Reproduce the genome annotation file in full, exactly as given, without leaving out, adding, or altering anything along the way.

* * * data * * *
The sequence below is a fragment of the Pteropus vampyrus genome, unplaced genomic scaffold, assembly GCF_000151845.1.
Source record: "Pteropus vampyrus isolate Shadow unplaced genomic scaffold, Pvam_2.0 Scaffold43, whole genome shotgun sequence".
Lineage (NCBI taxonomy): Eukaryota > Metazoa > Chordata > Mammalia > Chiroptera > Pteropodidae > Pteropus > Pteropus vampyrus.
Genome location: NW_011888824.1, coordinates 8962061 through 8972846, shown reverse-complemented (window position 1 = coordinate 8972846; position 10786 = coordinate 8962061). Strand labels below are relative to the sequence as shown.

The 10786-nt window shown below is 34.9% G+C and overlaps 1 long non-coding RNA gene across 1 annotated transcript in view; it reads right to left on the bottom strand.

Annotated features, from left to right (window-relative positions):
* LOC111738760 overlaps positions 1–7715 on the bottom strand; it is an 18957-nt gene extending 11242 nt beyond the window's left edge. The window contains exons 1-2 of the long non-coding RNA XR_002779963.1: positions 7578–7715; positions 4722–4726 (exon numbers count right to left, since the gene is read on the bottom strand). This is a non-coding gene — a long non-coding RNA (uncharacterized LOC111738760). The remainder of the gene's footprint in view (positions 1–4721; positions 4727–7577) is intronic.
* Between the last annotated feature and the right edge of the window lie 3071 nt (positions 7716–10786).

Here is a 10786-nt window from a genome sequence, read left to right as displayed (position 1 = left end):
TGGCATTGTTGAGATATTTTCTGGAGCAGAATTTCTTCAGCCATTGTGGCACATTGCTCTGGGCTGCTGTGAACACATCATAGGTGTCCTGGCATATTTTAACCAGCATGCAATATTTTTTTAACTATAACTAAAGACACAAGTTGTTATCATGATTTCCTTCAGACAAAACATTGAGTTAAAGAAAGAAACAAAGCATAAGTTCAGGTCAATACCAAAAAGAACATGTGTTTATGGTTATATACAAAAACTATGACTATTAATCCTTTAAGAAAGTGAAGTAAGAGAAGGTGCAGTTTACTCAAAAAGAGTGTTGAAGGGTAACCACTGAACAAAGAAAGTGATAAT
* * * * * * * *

The sequence below is a fragment of the Pteropus vampyrus genome, unplaced genomic scaffold, assembly GCF_000151845.1.
Source record: "Pteropus vampyrus isolate Shadow unplaced genomic scaffold, Pvam_2.0 Scaffold43, whole genome shotgun sequence".
Lineage (NCBI taxonomy): Eukaryota > Metazoa > Chordata > Mammalia > Chiroptera > Pteropodidae > Pteropus > Pteropus vampyrus.
Genome location: NW_011888824.1, coordinates 8962061 through 8972846, shown reverse-complemented (window position 1 = coordinate 8972846; position 10786 = coordinate 8962061). Strand labels below are relative to the sequence as shown.

The 10786-nt window shown below is 34.9% G+C and overlaps 1 long non-coding RNA gene across 1 annotated transcript in view; it reads right to left on the bottom strand.

Annotated features, from left to right (window-relative positions):
* LOC111738760 overlaps positions 1–7715 on the bottom strand; it is an 18957-nt gene extending 11242 nt beyond the window's left edge. The window contains exons 1-2 of the long non-coding RNA XR_002779963.1: positions 7578–7715; positions 4722–4726 (exon numbers count right to left, since the gene is read on the bottom strand). This is a non-coding gene — a long non-coding RNA (uncharacterized LOC111738760). The remainder of the gene's footprint in view (positions 1–4721; positions 4727–7577) is intronic.
* Between the last annotated feature and the right edge of the window lie 3071 nt (positions 7716–10786).

Here is a 10786-nt window from a genome sequence, read left to right as displayed (position 1 = left end):
TGGCATTGTTGAGATATTTTCTGGAGCAGAATTTCTTCAGCCATTGTGGCACATTGCTCTGGGCTGCTGTGAACACATCATAGGTGTCCTGGCATATTTTAACCAGCATGCAATATTTTTTTAACTATAACTAAAGACACAAGTTGTTATCATGATTTCCTTCAGACAAAACATTGAGTTAAAGAAAGAAACAAAGCATAAGTTCAGGTCAATACCAAAAAGAACATGTGTTTATGGTTATATACAAAAACTATGACTATTAATCCTTTAAGAAAGTGAAGTAAGAGAAGGTGCAGTTTACTCAAAAAGAGTGTTGAAGGGTAACCACTGAACAAAGAAAGTGATAAT